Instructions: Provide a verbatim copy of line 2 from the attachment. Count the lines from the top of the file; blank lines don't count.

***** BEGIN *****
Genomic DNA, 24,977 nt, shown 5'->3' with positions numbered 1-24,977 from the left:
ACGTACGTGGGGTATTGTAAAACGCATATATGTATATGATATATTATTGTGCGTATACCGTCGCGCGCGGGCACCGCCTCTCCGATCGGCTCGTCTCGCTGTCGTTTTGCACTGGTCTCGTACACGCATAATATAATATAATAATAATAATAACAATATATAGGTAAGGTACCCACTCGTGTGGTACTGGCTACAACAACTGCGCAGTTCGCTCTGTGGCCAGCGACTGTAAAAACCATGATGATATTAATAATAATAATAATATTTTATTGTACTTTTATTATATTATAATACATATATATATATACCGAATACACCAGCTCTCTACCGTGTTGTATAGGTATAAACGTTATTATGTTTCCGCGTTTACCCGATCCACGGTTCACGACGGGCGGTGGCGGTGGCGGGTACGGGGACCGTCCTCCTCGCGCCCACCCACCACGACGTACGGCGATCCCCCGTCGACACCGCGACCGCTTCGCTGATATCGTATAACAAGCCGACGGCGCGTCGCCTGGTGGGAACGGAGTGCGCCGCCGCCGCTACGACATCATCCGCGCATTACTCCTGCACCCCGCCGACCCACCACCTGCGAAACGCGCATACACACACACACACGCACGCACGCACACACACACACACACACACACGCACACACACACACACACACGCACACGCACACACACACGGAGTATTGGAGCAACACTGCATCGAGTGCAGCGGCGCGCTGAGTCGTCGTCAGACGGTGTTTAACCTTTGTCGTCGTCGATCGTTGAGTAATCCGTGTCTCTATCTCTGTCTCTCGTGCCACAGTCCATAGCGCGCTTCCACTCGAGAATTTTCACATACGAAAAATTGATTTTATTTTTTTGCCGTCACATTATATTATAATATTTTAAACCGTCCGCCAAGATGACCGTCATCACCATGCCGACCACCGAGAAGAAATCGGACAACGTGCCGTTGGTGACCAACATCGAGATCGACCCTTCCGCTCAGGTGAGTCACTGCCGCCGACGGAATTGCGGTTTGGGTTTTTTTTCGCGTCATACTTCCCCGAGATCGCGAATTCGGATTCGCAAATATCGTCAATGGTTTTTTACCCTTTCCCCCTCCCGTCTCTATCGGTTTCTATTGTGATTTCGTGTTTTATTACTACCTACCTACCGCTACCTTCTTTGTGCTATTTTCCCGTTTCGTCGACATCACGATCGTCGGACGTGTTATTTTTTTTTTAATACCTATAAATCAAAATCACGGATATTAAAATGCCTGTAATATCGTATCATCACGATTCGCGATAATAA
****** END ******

ACGTACGTGGGGTATTGTAAAACGCATATATGTATATGATATATTATTGTGCGTATACCGTCGCGCGCGGGCACCGCCTCTCCGATCGGCTCGTCTCGCTGTCGTTTTGCACTGGTCTCGTACACGCATAATATAATATAATAATAATAATAACAATATATAGGTAAGGTACCCACTCGTGTGGTACTGGCTACAACAACTGCGCAGTTCGCTCTGTGGCCAGCGACTGTAAAAACCATGATGATATTAATAATAATAATAATATTTTATTGTACTTTTATTATATTATAATACATATATATATATACCGAATACACCAGCTCTCTACCGTGTTGTATAGGTATAAACGTTATTATGTTTCCGCGTTTACCCGATCCACGGTTCACGACGGGCGGTGGCGGTGGCGGGTACGGGGACCGTCCTCCTCGCGCCCACCCACCACGACGTACGGCGATCCCCCGTCGACACCGCGACCGCTTCGCTGATATCGTATAACAAGCCGACGGCGCGTCGCCTGGTGGGAACGGAGTGCGCCGCCGCCGCTACGACATCATCCGCGCATTACTCCTGCACCCCGCCGACCCACCACCTGCGAAACGCGCATACACACACACACACGCACGCACGCACACACACACACACACACACACGCACACACACACACACACACGCACACGCACACACACACGGAGTATTGGAGCAACACTGCATCGAGTGCAGCGGCGCGCTGAGTCGTCGTCAGACGGTGTTTAACCTTTGTCGTCGTCGATCGTTGAGTAATCCGTGTCTCTATCTCTGTCTCTCGTGCCACAGTCCATAGCGCGCTTCCACTCGAGAATTTTCACATACGAAAAATTGATTTTATTTTTTTGCCGTCACATTATATTATAATATTTTAAACCGTCCGCCAAGATGACCGTCATCACCATGCCGACCACCGAGAAGAAATCGGACAACGTGCCGTTGGTGACCAACATCGAGATCGACCCTTCCGCTCAGGTGAGTCACTGCCGCCGACGGAATTGCGGTTTGGGTTTTTTTTCGCGTCATACTTCCCCGAGATCGCGAATTCGGATTCGCAAATATCGTCAATGGTTTTTTACCCTTTCCCCCTCCCGTCTCTATCGGTTTCTATTGTGATTTCGTGTTTTATTACTACCTACCTACCGCTACCTTCTTTGTGCTATTTTCCCGTTTCGTCGACATCACGATCGTCGGACGTGTTATTTTTTTTTTAATACCTATAAATCAAAATCACGGATATTAAAATGCCTGTAATATCGTATCATCACGATTCGCGATAATAA